3.)  Why doesn't Busan have English language services?  And, if they can't hire somebody with a modicum of English to at least respond to emails, why don't they ask the Seoul office (whom I first spoke with... in English), for help?

If you are new to Busan, this area, the Kyeongsangnam-do area, is the center of one of the most conservative political parties in the country.  I'm not exaggerating when I say there is a strong current of anti-foreign sentiment down here.  After a few years, you'll notice the difference.  I've never had to deal with a government agency before though, aside from Immigration.  I had heard it was like this, but didn't expect it to be so obvious.

Chilli
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Joined: 07/02/2012
Re: Dealing with the Labor Board here in Busan? No English ...

Hardly efficient, or cost effective to waste time, is it? I mean, they know he is a Waykook. What's the harm in putting it in both languages? They claim to be a dynamic, world player, then why not act like one please. Dinosaurs if you ask me, but you won't.

My personal belief is that this is the UK of the 80s. The racism here is in your face, every day, in my opinion. It is actually holding South Korea back economically, if you ask me, but you're not. Now, we have finger printing to protect us from ourselves. I know which one they can start with. I'm not talking about the majority of decents here by the way.

There's a certain age group , a spoilt, spoiled, soiled generation, who think their poo dont' -----,  and that they created everything. Ingrates, want to take , take ,take, us to buy ,buy, buy! Yet, we're not "really" welcome to work freely, shop freely, have sex freely , got to some clubs freely, or kids freely, etc, here. ( IMO)

 

hockmuth
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Joined: 09/12/2010
Re: Dealing with the Labor Board here in Busan? No English ...

.

bluemoon
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Joined: 08/05/2009
Re: Dealing with the Labor Board here in Busan? No English ...
My first trip to the labor board in Busan three years ago, I took a Korean woman with strong English skills and inordinate courage along with me. We eventually recovered 1.3M of the 7M I was owed, and it was an unseemly process in which she was muscled by the labor board agents and opposing employers. I felt awful for having asked for her help. This time around, I have enlisted the help of LOFT, the Legal Office for Foreign Teachers in Seoul. They hung out a shingle a few months ago and have been buried in claims ever since - clearly, there is a need. I realized that Busan still had no capacity for English speaker's claim management, and wasn't willing to pursue unpaid wages on my own. No way would I ask a Korean friend to help. My former Korean employer and her foreign husband have successfully operated their hagwon outside the law from jump in Busan, so my personal limitations in pursuit of pay extend beyond language. Busan is an awesome city, but by no means global or foreigner friendly to the extent that one is encouraged to expect. In my experience, the enforcement of laws and standards are deficient in terms of employment, pedestrian and traffic safety, and procurement of goods and services, to name a few. Compared to Seoul and many other cities in Korea, Busan is often backwards, uncivilized, and unfriendly. The accomodation of and attitude towards English speakers and foreigners in general is hit and miss. The only sure thing is that a foreigner's money is always green. Foreigners are invited to come to the dynamic global city, and the 'when in Rome' argument for services in only Korean is tired and contextually inconsistent with progress and global dynamism. I hope the original poster can find an opportunity for a fair hearing beyond minimal accomodation characterized by ignorance and arrogance. I hope the powers that be in Busan can see beyond the cosmetics, artifice, and pandering and institute systems in English that are accessible, effective, fair, and well deserved.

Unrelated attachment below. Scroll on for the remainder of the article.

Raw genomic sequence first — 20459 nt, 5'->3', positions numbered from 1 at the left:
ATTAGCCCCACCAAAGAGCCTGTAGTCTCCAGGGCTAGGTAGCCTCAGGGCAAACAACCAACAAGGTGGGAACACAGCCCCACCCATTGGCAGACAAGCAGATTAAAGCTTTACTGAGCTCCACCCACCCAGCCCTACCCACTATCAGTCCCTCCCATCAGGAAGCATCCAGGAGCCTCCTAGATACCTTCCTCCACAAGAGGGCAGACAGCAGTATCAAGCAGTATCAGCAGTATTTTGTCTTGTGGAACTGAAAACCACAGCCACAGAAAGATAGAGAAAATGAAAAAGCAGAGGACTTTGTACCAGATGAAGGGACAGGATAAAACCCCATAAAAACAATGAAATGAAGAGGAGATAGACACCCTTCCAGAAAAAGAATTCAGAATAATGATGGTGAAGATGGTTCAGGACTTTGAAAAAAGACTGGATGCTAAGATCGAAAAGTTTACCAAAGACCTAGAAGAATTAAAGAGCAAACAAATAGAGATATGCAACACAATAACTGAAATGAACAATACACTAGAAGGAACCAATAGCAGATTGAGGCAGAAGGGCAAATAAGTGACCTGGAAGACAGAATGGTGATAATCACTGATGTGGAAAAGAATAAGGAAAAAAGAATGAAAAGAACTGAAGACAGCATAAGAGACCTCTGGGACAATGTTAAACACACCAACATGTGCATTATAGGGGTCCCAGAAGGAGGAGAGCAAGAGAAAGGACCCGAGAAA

Chilli
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Joined: 07/02/2012
Re: Dealing with the Labor Board here in Busan? No English ...

Here, here, well put. Glad you mentioned the "When in Rome" part. Do you how many Co-workers, relatives, government officials have said that too me. I have hours of recordings over the last year. I recorded all of my calls to them.Please send this tale to the Herald, Chosun Iblo or Times. We need more action on these things. I have decided to keep going with this, until change. I will spend the next 30 years of my energy to seek change here on this biased.

chaz47
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Joined: 10/22/2009
Re: Dealing with the Labor Board here in Busan? No English ...

Went to the Labor Board with my current manager. He seems a nice guy and was angry to hear what had happened to me. However, his English is not so good and he didn't prepare for the consultation whatsoever. So, we sat down with the current manager of my former place of employment across from the LB drone and it was a spiral of nonsense upon nonsense. 

The new manager of my old hagwon basically talked over my present manager and insisted on using a contract that I signed in Seoul prior to moving to my Busan branch as a preliminary offer and not the one that I signed with my actual branch upon arrival in Busan. The one that I signed in Busan actually bears my signature, the director's signature and dates on each page.